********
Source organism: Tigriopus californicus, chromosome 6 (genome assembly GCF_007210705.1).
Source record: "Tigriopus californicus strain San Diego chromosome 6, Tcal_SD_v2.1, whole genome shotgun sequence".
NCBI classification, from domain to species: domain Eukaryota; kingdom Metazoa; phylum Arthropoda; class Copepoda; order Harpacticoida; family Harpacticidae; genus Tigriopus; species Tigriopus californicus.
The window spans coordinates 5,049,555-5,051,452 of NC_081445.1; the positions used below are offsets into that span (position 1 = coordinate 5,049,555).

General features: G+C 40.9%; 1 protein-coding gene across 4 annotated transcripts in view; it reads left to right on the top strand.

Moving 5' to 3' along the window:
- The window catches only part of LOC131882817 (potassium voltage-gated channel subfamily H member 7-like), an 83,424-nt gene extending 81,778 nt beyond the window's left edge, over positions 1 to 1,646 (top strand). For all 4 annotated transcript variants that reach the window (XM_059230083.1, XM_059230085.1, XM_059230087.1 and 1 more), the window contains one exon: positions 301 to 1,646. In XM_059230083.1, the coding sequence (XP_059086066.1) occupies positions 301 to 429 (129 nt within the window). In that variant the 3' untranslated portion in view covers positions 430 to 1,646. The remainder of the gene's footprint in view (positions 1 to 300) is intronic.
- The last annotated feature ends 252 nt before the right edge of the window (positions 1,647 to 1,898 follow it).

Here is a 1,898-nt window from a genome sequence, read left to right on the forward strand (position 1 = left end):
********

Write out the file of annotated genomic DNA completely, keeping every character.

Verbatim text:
Source organism: Tigriopus californicus, chromosome 6 (genome assembly GCF_007210705.1).
Source record: "Tigriopus californicus strain San Diego chromosome 6, Tcal_SD_v2.1, whole genome shotgun sequence".
NCBI classification, from domain to species: domain Eukaryota; kingdom Metazoa; phylum Arthropoda; class Copepoda; order Harpacticoida; family Harpacticidae; genus Tigriopus; species Tigriopus californicus.
The window spans coordinates 5,049,555-5,051,452 of NC_081445.1; the positions used below are offsets into that span (position 1 = coordinate 5,049,555).

General features: G+C 40.9%; 1 protein-coding gene across 4 annotated transcripts in view; it reads left to right on the top strand.

Moving 5' to 3' along the window:
- The window catches only part of LOC131882817 (potassium voltage-gated channel subfamily H member 7-like), an 83,424-nt gene extending 81,778 nt beyond the window's left edge, over positions 1 to 1,646 (top strand). For all 4 annotated transcript variants that reach the window (XM_059230083.1, XM_059230085.1, XM_059230087.1 and 1 more), the window contains one exon: positions 301 to 1,646. In XM_059230083.1, the coding sequence (XP_059086066.1) occupies positions 301 to 429 (129 nt within the window). In that variant the 3' untranslated portion in view covers positions 430 to 1,646. The remainder of the gene's footprint in view (positions 1 to 300) is intronic.
- The last annotated feature ends 252 nt before the right edge of the window (positions 1,647 to 1,898 follow it).

Here is a 1,898-nt window from a genome sequence, read left to right on the forward strand (position 1 = left end):